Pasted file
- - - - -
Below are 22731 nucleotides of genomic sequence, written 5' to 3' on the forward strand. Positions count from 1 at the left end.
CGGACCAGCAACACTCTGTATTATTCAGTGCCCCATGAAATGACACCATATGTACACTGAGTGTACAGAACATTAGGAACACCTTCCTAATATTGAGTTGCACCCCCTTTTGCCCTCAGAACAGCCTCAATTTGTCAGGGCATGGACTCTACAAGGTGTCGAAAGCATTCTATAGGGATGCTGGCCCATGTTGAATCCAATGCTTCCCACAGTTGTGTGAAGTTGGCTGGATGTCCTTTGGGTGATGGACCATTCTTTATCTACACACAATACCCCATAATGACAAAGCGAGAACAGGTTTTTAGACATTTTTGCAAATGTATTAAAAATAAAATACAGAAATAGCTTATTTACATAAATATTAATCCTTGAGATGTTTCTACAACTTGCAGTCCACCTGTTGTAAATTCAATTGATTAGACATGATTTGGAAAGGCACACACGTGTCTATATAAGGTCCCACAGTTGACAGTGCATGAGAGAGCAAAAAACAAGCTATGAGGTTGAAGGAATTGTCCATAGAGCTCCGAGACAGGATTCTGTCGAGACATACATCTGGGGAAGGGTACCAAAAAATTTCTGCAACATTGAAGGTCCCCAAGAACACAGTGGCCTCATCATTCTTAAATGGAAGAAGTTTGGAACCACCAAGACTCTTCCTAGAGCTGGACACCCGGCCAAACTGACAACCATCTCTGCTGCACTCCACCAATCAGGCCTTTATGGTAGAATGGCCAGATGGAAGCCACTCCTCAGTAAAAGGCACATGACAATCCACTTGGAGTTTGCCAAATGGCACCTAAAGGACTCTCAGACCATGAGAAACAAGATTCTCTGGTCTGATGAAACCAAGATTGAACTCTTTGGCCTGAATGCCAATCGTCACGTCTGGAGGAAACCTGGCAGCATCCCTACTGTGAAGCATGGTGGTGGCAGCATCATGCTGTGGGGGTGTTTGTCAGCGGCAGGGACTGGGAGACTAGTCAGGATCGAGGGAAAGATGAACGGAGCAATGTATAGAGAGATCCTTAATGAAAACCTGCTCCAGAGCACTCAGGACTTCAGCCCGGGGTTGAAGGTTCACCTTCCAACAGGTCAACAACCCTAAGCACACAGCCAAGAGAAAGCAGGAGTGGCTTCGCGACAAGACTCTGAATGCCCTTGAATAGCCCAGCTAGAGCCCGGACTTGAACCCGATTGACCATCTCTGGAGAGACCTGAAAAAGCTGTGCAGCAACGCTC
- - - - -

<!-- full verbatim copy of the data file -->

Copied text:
Below are 22731 nucleotides of genomic sequence, written 5' to 3' on the forward strand. Positions count from 1 at the left end.
CGGACCAGCAACACTCTGTATTATTCAGTGCCCCATGAAATGACACCATATGTACACTGAGTGTACAGAACATTAGGAACACCTTCCTAATATTGAGTTGCACCCCCTTTTGCCCTCAGAACAGCCTCAATTTGTCAGGGCATGGACTCTACAAGGTGTCGAAAGCATTCTATAGGGATGCTGGCCCATGTTGAATCCAATGCTTCCCACAGTTGTGTGAAGTTGGCTGGATGTCCTTTGGGTGATGGACCATTCTTTATCTACACACAATACCCCATAATGACAAAGCGAGAACAGGTTTTTAGACATTTTTGCAAATGTATTAAAAATAAAATACAGAAATAGCTTATTTACATAAATATTAATCCTTGAGATGTTTCTACAACTTGCAGTCCACCTGTTGTAAATTCAATTGATTAGACATGATTTGGAAAGGCACACACGTGTCTATATAAGGTCCCACAGTTGACAGTGCATGAGAGAGCAAAAAACAAGCTATGAGGTTGAAGGAATTGTCCATAGAGCTCCGAGACAGGATTCTGTCGAGACATACATCTGGGGAAGGGTACCAAAAAATTTCTGCAACATTGAAGGTCCCCAAGAACACAGTGGCCTCATCATTCTTAAATGGAAGAAGTTTGGAACCACCAAGACTCTTCCTAGAGCTGGACACCCGGCCAAACTGACAACCATCTCTGCTGCACTCCACCAATCAGGCCTTTATGGTAGAATGGCCAGATGGAAGCCACTCCTCAGTAAAAGGCACATGACAATCCACTTGGAGTTTGCCAAATGGCACCTAAAGGACTCTCAGACCATGAGAAACAAGATTCTCTGGTCTGATGAAACCAAGATTGAACTCTTTGGCCTGAATGCCAATCGTCACGTCTGGAGGAAACCTGGCAGCATCCCTACTGTGAAGCATGGTGGTGGCAGCATCATGCTGTGGGGGTGTTTGTCAGCGGCAGGGACTGGGAGACTAGTCAGGATCGAGGGAAAGATGAACGGAGCAATGTATAGAGAGATCCTTAATGAAAACCTGCTCCAGAGCACTCAGGACTTCAGCCCGGGGTTGAAGGTTCACCTTCCAACAGGTCAACAACCCTAAGCACACAGCCAAGAGAAAGCAGGAGTGGCTTCGCGACAAGACTCTGAATGCCCTTGAATAGCCCAGCTAGAGCCCGGACTTGAACCCGATTGACCATCTCTGGAGAGACCTGAAAAAGCTGTGCAGCAACGCTC